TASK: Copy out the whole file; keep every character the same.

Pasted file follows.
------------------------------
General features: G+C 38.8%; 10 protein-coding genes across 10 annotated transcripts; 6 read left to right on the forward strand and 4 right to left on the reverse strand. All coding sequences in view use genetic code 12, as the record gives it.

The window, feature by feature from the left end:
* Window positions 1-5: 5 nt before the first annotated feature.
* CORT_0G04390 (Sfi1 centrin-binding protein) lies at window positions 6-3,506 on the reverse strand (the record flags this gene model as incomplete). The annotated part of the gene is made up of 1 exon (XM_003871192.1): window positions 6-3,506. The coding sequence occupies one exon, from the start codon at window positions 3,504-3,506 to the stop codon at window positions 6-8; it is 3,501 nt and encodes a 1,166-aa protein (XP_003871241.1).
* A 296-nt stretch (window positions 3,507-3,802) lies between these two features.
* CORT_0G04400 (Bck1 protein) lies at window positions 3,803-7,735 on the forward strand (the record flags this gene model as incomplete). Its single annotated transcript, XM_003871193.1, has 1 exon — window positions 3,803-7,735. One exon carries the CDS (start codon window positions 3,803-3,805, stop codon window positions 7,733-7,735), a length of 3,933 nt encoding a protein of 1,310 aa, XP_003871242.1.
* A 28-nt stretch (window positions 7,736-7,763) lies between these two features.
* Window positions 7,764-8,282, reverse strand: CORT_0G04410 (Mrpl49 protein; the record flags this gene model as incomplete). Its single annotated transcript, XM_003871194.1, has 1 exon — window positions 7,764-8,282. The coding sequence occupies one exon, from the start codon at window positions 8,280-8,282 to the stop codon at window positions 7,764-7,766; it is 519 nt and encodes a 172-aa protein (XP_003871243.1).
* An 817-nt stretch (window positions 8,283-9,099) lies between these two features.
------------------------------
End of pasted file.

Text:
General features: G+C 38.8%; 10 protein-coding genes across 10 annotated transcripts; 6 read left to right on the forward strand and 4 right to left on the reverse strand. All coding sequences in view use genetic code 12, as the record gives it.

The window, feature by feature from the left end:
* Window positions 1-5: 5 nt before the first annotated feature.
* CORT_0G04390 (Sfi1 centrin-binding protein) lies at window positions 6-3,506 on the reverse strand (the record flags this gene model as incomplete). The annotated part of the gene is made up of 1 exon (XM_003871192.1): window positions 6-3,506. The coding sequence occupies one exon, from the start codon at window positions 3,504-3,506 to the stop codon at window positions 6-8; it is 3,501 nt and encodes a 1,166-aa protein (XP_003871241.1).
* A 296-nt stretch (window positions 3,507-3,802) lies between these two features.
* CORT_0G04400 (Bck1 protein) lies at window positions 3,803-7,735 on the forward strand (the record flags this gene model as incomplete). Its single annotated transcript, XM_003871193.1, has 1 exon — window positions 3,803-7,735. One exon carries the CDS (start codon window positions 3,803-3,805, stop codon window positions 7,733-7,735), a length of 3,933 nt encoding a protein of 1,310 aa, XP_003871242.1.
* A 28-nt stretch (window positions 7,736-7,763) lies between these two features.
* Window positions 7,764-8,282, reverse strand: CORT_0G04410 (Mrpl49 protein; the record flags this gene model as incomplete). Its single annotated transcript, XM_003871194.1, has 1 exon — window positions 7,764-8,282. The coding sequence occupies one exon, from the start codon at window positions 8,280-8,282 to the stop codon at window positions 7,764-7,766; it is 519 nt and encodes a 172-aa protein (XP_003871243.1).
* An 817-nt stretch (window positions 8,283-9,099) lies between these two features.